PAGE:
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Review: MSI GeForce RTX 2080 Ti Lightning Z

by Parm Mann on 21 January 2019, 13:00

Tags: MSI, NVIDIA (NASDAQ:NVDA)

Quick Link: HEXUS.net/qad3sr

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Introduction

Nvidia's new-and-improved GeForce Founders Edition has put AIB partners in a quandary. Creating a card that's as sleek as the FE is easier said than done, and justifying a premium for a custom cooler is proving to be a tough nut to crack. What's the answer? Well, on top-end SKUs, Nvidia's partners can take the no-holds-barred approach with premium models that throw caution to the wind. Enter the MSI GeForce RTX 2080 Ti Lightning Z.

This is the card for those who care not about cost, and simply want more of everything. While the reference Founders Edition occupies just two slots and measures a mere 267mm in length, MSI's bad boy eats three slots for breakfast and extends to 340mm. It also happens to stand 160mm tall while tipping the scales at just over 1.85kg, but hey, that just means more card for your money, right?

And of course, we are talking a fair bit of money. £1,440, to be exact. Sounds ludicrous, but it's actually cheaper than either the Asus ROG Strix OC, EVGA FTW3 Ultra Gaming or Zotac AMP! Extreme. The catch, and it's one worth knowing about, is that the air-cooled Lightning Z is dearer than MSI's own watercool-ready Sea Hawk EK X, available for £1,334. We're of the opinion a heavily-overclocked 2080 Ti would benefit from liquid cooling, but we're intrigued to see how the Lightning Z fares in terms of real-world speeds, temps and noise.

We'll get to the all-important benchmarks shortly, but first, let's talk about MSI's new Lightning Z aesthetic. For 2019, it's gold trim, RGB fans and a carbon backplate that not only looks the part but aids cooling and is sturdy enough to provide an impressive level of rigidity. Despite the hefty weight, the card exhibits hardly any sag when installed in our test platform, though if you're worried about the weight, MSI does include a coordinating metal bracket as part of the bundle.

The gold highlights are a nice touch, though they don't quite fit in with our test platform, but the jury is out on the RGB fans. MSI has added addressable LEDs to the tips of certain fan blades, resulting in cool effects that vary depending on both setting and fan speed, however there are two immediate drawbacks. Firstly, the central fan isn't illuminated, which looks a little odd, and more importantly, MSI has switched off the ability for the fans to turn off when idle. Why? Because the lights wouldn't look pretty if they happened to be stood still.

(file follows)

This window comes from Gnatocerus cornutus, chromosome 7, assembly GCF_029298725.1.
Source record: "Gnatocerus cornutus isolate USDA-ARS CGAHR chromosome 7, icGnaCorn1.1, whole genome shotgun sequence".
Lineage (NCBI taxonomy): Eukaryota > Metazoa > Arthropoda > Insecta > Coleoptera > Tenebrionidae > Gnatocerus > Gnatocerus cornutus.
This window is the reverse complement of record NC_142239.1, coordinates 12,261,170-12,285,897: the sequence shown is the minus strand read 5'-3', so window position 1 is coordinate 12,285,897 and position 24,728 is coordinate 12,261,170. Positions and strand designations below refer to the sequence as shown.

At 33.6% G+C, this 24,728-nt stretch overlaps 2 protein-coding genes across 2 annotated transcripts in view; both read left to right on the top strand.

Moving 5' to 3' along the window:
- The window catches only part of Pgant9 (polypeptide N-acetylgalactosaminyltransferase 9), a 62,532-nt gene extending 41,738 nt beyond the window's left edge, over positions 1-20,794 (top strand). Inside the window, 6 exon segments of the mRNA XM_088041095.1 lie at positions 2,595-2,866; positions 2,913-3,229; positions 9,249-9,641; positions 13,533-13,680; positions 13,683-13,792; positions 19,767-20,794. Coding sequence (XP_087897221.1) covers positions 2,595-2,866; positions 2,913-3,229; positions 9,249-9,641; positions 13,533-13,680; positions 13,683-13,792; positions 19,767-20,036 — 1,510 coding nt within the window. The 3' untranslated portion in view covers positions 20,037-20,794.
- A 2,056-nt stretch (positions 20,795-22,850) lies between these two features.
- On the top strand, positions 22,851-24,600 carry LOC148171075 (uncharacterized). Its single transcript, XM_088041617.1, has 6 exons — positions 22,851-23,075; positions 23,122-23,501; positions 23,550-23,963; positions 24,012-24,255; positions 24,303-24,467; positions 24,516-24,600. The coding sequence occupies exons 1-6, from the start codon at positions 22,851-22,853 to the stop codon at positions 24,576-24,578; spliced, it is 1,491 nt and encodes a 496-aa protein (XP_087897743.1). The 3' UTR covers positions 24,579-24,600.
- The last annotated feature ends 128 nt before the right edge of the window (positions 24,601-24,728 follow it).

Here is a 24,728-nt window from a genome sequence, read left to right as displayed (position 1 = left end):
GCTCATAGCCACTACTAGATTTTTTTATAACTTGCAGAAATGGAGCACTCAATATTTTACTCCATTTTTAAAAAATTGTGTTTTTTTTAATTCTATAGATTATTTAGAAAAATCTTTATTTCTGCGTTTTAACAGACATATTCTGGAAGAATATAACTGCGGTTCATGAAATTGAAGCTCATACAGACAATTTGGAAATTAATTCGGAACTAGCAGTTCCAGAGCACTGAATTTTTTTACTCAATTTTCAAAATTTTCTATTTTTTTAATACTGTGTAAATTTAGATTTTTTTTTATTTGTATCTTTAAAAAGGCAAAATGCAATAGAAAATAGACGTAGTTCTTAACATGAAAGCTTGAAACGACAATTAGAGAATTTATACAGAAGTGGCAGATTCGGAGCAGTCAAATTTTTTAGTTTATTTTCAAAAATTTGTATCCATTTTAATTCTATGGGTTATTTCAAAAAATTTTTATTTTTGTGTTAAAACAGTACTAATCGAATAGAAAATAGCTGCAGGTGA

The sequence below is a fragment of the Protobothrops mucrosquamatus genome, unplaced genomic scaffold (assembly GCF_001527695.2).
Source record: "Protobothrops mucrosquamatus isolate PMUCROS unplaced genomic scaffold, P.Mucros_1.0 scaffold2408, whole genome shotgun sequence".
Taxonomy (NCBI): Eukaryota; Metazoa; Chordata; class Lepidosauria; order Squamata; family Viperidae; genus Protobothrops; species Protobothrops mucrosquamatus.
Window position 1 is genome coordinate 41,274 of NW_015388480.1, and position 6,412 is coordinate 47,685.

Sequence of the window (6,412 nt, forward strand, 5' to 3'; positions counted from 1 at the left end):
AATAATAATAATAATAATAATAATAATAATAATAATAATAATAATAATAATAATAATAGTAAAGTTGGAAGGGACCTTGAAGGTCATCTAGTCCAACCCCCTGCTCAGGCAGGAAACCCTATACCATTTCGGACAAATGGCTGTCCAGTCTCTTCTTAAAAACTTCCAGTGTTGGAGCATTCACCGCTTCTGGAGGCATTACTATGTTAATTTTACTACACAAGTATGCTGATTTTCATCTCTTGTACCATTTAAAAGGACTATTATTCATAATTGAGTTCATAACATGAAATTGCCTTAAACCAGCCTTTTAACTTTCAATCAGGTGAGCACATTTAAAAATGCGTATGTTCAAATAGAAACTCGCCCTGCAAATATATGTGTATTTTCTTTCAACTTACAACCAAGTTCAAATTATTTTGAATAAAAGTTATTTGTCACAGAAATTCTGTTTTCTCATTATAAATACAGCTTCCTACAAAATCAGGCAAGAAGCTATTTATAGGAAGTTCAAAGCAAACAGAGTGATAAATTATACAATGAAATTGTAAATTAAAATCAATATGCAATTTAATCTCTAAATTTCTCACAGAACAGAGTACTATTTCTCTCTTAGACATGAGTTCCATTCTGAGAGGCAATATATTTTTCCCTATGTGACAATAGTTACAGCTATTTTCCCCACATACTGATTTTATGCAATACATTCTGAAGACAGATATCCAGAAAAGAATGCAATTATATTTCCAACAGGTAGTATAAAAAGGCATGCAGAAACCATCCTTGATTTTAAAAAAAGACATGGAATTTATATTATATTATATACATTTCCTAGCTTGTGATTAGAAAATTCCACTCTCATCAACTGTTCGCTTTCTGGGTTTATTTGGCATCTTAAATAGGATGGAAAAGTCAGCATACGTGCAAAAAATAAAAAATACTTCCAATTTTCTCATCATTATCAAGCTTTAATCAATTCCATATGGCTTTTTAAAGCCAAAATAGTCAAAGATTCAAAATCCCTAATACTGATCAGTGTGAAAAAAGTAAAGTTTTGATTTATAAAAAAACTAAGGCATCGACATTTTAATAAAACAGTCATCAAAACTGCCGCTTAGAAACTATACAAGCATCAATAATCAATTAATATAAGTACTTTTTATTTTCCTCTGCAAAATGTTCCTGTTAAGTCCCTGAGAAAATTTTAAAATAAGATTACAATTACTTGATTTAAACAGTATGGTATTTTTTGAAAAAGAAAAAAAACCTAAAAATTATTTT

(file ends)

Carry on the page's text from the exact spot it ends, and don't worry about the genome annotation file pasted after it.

RGB fans on a graphics card are a bit of a mystery in most systems where you can't actually see them, and as a triple-slot solution, the Lightning Z isn't the easiest to mount vertically. Fortunately, it does look neat when installed horizontally. The RGB-backlit lightning bolts on the backplate are a nice touch, the vivid bar across the top is both bright and vibrant, and then there's the OLED dashboard. This small display reads 'Game On' when temperature is below 60ºC or 'Good Job' when temps climb higher, and can also be used to display live memory usage or GPU frequency when configured via the Dragon Center app. If you prefer, it's even possible to upload your own image or animation.

MSI obviously isn't even trying to be as sleek as the Founders Edition. Lightning Z is about as ostentatious as they come, but that's no bad thing for those users who crave maximum overclocking potential and heightened out-the-box frequencies. With that in mind, MSI's heatsink is outfitted with eight heatpipes, a heatspreader covers the MOSFETs and vital components, and there's another heatpipe lining the carbon backplate. Not to mention three of the firm's best Torx 3.0 fans.

Keeping the goodies coming, MSI's custom PCB sports a trio of eight-pin power connectors, so you're never going to be short on juice, and the 19-phase delivery subsystem is about as impressive as it gets. All this suggests a tasty factory overclock and Lightning Z obliges by shipping with a boost clock of 1,770MHz, representing a near-15 per cent hike on the GPU's default speed of 1,545MHz. The 11GB of GDDR6 memory, however, operates at the standard 14Gbps.

The out-the-box speeds are among the highest we've seen, but the idea is for enthusiasts to go further. To that end, there are dedicated voltage-check points for GPU, memory, PLL and 1V8, and though unavailable at the time of writing, MSI tells us its Afterburner overclocking utility will be updated to support overvoltage on all four fronts for maximum wiggle room. There's even a dedicated BIOS to help you tinker. Switch over to the secondary 'LN2' mode and boost clock falls back to 1,545MHz, but the power limit rises to 350W, paving the way for you to experiment. Strangely, a 0dB fan mode is available in the LN2 BIOS.

Other than the three-storey configuration, there are no surprises in terms of I/O, with MSI sticking to the default selection of HDMI, USB Type-C and a trio of DisplayPort. It's a monster card alright, let's now run some numbers to see if Lightning Z can leave the Founders Edition trembling in its wake.